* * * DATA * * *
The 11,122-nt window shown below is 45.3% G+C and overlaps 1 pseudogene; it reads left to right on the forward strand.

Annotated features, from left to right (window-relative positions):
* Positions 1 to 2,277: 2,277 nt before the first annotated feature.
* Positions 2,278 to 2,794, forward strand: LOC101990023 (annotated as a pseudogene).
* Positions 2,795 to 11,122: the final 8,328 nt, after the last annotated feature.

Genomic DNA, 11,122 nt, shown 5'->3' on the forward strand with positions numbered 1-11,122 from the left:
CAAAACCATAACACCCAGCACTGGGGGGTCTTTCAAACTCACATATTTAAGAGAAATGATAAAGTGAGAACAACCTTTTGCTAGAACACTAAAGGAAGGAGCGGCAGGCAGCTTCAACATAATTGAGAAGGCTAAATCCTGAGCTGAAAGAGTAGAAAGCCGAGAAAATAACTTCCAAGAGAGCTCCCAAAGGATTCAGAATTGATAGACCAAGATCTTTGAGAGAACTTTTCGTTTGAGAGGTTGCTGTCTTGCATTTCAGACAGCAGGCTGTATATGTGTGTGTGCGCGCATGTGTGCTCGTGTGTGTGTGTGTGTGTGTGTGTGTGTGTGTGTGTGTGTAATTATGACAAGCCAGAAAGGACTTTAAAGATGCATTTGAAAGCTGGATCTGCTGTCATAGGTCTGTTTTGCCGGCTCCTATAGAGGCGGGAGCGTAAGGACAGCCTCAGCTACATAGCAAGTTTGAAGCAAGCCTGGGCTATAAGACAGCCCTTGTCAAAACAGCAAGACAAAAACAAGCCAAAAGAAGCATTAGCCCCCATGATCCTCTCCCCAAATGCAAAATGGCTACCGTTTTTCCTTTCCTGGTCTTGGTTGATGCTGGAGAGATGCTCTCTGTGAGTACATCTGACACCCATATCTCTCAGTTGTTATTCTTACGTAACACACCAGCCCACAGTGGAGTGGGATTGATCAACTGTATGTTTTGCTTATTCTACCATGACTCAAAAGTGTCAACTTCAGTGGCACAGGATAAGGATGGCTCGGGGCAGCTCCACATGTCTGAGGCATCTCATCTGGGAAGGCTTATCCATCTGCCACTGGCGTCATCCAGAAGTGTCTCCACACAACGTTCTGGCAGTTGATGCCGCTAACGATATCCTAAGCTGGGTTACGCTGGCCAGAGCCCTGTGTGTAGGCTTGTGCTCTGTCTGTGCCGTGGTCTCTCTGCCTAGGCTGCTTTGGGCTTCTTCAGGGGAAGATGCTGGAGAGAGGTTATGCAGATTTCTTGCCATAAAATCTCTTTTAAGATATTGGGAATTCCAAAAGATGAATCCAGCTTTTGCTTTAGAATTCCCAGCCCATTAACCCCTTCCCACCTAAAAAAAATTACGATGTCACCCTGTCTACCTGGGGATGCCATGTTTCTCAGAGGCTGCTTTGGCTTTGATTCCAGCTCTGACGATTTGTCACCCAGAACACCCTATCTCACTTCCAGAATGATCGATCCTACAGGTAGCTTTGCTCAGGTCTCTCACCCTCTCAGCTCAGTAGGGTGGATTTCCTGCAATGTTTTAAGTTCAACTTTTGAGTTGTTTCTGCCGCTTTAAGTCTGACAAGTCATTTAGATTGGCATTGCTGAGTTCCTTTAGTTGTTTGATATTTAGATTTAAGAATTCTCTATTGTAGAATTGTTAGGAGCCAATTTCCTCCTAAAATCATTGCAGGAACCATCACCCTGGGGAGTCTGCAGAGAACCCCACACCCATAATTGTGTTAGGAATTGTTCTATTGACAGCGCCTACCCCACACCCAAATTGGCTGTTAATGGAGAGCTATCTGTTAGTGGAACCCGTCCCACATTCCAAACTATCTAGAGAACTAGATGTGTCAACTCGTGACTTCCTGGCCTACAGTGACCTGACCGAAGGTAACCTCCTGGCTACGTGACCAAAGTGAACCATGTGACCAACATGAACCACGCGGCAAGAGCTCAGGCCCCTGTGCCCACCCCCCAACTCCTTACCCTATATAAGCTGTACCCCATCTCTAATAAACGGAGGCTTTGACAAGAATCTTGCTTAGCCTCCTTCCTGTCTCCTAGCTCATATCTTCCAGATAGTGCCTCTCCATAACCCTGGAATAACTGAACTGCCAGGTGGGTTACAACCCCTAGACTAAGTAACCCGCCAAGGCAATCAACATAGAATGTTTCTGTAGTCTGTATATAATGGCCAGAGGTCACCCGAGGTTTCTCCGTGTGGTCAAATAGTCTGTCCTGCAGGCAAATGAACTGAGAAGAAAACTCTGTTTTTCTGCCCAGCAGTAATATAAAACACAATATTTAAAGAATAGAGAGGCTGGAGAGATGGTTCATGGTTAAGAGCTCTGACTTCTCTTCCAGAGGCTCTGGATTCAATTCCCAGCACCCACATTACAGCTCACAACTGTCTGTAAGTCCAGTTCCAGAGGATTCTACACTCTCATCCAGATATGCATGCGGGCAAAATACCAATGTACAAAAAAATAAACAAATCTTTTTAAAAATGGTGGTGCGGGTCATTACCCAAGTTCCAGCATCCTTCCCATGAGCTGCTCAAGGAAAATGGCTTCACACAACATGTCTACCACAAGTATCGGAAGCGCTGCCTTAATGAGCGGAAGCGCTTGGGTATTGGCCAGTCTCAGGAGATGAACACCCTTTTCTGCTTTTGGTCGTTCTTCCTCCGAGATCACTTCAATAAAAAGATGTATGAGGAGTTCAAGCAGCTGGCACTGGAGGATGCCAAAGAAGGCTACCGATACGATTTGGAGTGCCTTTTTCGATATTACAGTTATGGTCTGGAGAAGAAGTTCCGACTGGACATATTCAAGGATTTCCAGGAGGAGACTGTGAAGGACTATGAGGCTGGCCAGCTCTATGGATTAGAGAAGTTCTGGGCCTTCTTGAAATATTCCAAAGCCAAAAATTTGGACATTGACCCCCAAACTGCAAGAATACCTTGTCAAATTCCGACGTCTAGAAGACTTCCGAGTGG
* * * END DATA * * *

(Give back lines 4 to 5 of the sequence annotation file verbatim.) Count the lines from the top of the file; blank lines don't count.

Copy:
* Positions 2,278 to 2,794, forward strand: LOC101990023 (annotated as a pseudogene).
* Positions 2,795 to 11,122: the final 8,328 nt, after the last annotated feature.